A Day in the Life - Have you sequestered your carbon yet?
A Day in the Life: James Rambaud, a Research Technician at Teagasc Environment Research Centre, Johnstown Castle gives us an insight into carbon sequestration.
Carbon dioxide (CO2) has been a buzz word linked to climate change for decades now. It is in fact a natural and normal constituent of the air that surrounds us. It keeps the temperature of the earth at an approximate +15°C. Without it, life on earth would not be possible as temperatures would average -18°C. The problem is, due to human-related activities, there is now far too much CO2 in our atmosphere which ‘superheats’ the surface of the earth causing once stable ecosystems to become unbalanced.
Have you ever seen what effect having too much CO2 has on our atmosphere? Here we have a small experiment that you can try at home which demonstrates the effect.
Did you know that with the help of plants and careful land management we can remove some of that CO2 from our atmosphere and store it underground as Carbon (C)? Carbon sequestration is the process of capturing CO2 from the atmosphere and storing it in plant material or soil. Carbon stored in soils is often called soil organic carbon and it is good for soils, improving their workability, water holding capacity, and productivity. Ecosystems that can sequester more CO2 than they release are termed carbon sinks, while those that emit more than they sequester are termed carbon sources. With careful management, agricultural soils can be carbon sinks but if poorly managed can quickly become sources. Restoring drained wetlands and planting extra hedgerows, forestry and woodlands are all excellent ways to increase your carbon sequestration potential.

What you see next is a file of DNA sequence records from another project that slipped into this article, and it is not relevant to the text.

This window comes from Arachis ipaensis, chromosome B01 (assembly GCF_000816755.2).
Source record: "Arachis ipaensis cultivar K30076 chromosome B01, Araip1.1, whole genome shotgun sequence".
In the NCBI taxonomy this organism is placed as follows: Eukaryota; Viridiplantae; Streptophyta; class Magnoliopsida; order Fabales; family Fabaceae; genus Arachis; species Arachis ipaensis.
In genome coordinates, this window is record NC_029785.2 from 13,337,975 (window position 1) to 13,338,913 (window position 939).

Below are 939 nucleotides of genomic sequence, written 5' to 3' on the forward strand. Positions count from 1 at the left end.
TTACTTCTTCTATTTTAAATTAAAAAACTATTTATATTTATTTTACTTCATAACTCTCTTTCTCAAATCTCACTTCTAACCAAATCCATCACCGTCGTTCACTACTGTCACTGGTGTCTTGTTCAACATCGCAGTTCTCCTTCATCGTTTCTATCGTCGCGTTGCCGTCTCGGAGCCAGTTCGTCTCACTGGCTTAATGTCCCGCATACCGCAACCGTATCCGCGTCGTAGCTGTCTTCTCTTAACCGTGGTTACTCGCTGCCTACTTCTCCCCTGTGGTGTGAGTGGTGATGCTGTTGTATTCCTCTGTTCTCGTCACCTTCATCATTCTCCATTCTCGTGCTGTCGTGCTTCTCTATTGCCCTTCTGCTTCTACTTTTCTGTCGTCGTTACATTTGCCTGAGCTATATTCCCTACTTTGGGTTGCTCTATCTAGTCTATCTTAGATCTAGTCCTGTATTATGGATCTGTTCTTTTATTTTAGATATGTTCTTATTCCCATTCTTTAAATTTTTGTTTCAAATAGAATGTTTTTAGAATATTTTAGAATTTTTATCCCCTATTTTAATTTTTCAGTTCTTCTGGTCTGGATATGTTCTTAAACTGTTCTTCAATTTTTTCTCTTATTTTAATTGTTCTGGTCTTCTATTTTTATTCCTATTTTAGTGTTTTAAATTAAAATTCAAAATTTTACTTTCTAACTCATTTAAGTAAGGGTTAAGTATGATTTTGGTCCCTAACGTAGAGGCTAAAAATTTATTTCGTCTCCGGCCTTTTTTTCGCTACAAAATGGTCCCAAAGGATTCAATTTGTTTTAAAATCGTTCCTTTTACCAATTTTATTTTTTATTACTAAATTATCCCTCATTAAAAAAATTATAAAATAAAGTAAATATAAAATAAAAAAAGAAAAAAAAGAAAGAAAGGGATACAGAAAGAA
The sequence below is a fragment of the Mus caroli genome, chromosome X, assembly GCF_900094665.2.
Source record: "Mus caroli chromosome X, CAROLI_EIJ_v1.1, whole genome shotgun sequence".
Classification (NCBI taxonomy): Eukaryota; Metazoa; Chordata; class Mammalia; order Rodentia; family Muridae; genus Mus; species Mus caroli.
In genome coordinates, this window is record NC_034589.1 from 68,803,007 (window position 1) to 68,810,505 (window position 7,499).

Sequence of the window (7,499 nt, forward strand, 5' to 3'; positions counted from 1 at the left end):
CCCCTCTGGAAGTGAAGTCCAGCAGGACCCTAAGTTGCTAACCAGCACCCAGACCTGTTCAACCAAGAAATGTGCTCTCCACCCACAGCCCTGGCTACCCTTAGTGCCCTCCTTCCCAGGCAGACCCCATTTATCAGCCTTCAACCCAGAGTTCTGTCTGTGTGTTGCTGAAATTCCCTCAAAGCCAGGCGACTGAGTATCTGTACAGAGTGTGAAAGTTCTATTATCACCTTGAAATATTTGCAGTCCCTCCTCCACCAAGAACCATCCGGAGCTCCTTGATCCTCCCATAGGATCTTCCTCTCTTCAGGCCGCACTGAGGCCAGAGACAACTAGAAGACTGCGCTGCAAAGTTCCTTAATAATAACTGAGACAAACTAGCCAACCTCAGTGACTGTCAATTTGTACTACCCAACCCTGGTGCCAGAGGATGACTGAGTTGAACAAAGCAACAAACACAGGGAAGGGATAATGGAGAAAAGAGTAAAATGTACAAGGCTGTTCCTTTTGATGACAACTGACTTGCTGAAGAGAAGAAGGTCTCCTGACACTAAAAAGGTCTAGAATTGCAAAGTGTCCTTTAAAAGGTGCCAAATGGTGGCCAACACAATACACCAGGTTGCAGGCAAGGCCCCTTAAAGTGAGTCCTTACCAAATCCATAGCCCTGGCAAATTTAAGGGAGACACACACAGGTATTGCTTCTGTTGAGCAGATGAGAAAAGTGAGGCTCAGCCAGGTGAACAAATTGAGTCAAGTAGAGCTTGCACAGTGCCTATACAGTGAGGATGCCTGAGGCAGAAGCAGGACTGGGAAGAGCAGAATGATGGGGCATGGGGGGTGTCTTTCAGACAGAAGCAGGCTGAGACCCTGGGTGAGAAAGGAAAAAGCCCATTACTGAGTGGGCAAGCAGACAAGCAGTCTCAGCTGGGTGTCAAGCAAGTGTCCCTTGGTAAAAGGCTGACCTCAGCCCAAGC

Join Teagasc for a series of exciting virtual events for Science Week (November 8-15) as part of ‘The Festival of Farming and Food – SFI Science Week at Teagasc’. The core theme for Science Week 2020 is ‘Science Week - Choosing our Future’ focusing on how science can improve our lives in the future, and in the present. This will explore how science can help us to make positive choices that will impact the environment, our health, and our quality of life. Changes based in scientific evidence that we make today can hugely improve our future life, but also right now. Join our events on Zoom and get a chance to put your questions to our scientists in our live Q&As. Click here to register.
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